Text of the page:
Advanced technology was helped shaped the way athletes treat each other. The Internet has played a large role in how students communicate. Now, chat rooms and websites offer high school students a chance to interact with one another. When used appropriately, these can be very productive in helping students develop relationships. Often, this is not a popular approach in using updated technology. Instead, many high school athletes tend to visit websites that allow negative information to be posted by members of the site. Usually, these sites do not require members to use their real names. So, athletes have a free rein to banter back and forth with absolutely no accountability for their words. Frequently, this practice has resulted in verbal or physical altercations on and off the playing field.
Parenting attitudes and actions have helped instigate increased bad behavior of high school athletes. Being a poor role model is one way parents have assisted in the influx of negative sportsmanship. For example, during a 2004 high school basketball game in Pennsylvania where a parent body slammed a referee for ejecting his wife from the game for using obscenities. These kinds of incidents have helped high school athletes view violence as an acceptable reaction to unfavorable outcomes. Behavior like this has been highly publicized in the media, causing many organizations to become advocates for better parent behavior. In fact, the International Institute of Sports for the last 16 years has promoted a National Sportsmanship Day. Many famous athletes have jumped on board like Lance Armstrong, Chris Spielman, and Jennie Finch.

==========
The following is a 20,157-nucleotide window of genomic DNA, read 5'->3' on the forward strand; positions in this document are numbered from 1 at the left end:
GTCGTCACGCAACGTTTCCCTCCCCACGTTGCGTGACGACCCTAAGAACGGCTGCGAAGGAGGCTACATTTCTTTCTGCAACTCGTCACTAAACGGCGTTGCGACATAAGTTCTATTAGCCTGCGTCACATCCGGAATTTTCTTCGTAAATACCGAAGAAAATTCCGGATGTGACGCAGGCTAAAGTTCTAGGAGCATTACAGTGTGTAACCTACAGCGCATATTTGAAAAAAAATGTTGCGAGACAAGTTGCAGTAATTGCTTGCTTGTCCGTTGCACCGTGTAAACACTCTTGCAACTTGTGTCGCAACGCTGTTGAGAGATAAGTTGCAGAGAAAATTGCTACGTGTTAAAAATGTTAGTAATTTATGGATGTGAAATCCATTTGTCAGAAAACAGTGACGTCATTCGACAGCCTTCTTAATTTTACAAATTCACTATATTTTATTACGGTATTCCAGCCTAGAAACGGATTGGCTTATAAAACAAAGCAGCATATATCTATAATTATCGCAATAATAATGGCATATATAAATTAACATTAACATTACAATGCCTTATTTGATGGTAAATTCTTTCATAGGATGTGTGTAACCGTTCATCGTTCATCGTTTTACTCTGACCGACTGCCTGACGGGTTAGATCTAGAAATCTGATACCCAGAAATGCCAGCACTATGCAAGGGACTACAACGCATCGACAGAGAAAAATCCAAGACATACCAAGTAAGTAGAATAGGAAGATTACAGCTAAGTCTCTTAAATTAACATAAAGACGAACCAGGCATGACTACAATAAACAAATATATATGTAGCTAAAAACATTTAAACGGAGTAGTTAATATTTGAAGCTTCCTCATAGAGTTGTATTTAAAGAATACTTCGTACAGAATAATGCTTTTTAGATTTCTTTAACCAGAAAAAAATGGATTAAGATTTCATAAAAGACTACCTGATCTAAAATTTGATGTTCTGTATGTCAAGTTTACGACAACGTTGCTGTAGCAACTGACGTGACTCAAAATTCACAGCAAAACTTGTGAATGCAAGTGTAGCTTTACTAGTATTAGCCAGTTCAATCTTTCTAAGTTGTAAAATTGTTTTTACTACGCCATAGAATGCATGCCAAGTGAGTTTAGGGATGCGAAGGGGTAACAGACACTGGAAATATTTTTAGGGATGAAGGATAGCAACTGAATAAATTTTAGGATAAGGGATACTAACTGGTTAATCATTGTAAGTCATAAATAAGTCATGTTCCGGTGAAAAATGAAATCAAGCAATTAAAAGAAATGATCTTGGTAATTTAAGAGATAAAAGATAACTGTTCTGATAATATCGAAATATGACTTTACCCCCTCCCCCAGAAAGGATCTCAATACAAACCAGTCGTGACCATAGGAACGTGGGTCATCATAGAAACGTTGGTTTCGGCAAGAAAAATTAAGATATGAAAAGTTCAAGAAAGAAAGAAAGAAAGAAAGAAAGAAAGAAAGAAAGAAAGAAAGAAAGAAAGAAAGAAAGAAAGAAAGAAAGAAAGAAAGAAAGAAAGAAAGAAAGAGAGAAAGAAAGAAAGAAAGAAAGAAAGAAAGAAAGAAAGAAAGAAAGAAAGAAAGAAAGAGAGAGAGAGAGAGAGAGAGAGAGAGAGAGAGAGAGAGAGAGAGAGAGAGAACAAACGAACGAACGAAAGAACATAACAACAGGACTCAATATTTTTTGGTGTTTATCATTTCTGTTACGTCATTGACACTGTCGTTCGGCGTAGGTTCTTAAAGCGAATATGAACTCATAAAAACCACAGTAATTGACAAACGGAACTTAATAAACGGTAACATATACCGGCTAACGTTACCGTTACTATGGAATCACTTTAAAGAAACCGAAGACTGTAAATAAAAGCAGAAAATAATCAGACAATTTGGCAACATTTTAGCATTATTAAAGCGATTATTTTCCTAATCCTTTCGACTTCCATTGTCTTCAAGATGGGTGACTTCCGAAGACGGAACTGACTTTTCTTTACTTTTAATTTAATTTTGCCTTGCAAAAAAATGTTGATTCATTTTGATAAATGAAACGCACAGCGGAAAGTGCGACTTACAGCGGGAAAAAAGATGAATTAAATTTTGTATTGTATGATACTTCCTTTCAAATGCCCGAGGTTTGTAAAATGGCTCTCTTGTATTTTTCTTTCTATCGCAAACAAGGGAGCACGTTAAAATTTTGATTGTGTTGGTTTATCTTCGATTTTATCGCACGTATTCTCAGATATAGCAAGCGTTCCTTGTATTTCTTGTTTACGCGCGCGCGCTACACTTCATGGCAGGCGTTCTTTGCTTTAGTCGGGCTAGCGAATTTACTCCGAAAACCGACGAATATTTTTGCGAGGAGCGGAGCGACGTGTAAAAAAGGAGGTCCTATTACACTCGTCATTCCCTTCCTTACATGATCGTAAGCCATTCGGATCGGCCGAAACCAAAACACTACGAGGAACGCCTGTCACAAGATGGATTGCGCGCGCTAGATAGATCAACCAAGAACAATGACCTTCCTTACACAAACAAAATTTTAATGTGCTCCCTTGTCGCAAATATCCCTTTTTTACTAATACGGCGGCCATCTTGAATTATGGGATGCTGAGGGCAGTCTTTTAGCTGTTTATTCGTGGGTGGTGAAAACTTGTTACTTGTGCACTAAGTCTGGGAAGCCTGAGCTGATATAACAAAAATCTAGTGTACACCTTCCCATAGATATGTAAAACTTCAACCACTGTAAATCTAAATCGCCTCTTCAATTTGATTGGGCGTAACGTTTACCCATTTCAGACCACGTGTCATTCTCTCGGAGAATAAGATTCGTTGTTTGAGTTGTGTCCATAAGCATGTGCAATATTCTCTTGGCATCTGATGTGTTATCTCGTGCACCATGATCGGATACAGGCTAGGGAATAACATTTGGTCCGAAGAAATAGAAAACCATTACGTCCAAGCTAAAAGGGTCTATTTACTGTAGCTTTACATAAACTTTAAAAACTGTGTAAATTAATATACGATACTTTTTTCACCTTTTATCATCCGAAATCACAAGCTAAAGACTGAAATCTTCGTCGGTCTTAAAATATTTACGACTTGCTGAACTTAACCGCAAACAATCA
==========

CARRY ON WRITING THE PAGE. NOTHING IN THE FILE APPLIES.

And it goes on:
Practicing a team concept is another element of sportsmanship that has deteriorated in high school athletics. Today’s players seem to have a very selfish outlook on athletic involvement. This type of attitude has trickled down from professional players through the college ranks. Now, today’s best players often find themselves on the worst teams because their attitude is not conducive with creating a winning environment. This trend provides evidence that often players put their individual wants against vital team needs. In previous athletic environments this type of attitude was not accepted in sports.
In conclusion, today’s athletes must fight off many distractions to practice proper sportsmanship. Athletes may even face peer pressure from teammates not to be a good sport during and after competition. To help remediate this increasing problem, coaches must provide proper instruction on the importance of good sportsmanship. Also, they must send a clear message that bad sportsmanship will not be tolerated within their athletic problem. By using this deterrent, coaches can hedge off embarrassing behavior of athletes in practice and game situations.
Friday, January 05, 2007
Trying to Change Pitching
The above address is an article that outlines the teachings of Dr. Mike Marshall. It is a interesting read about pitching and mechanical flaws that the "traditional" pitching motion produces. Marshall has a training camp in Flordia for pitchers that want a chance to pitch pain free, improving pitch velocity and breaking ball command. Enjoy!!!!!!!!!!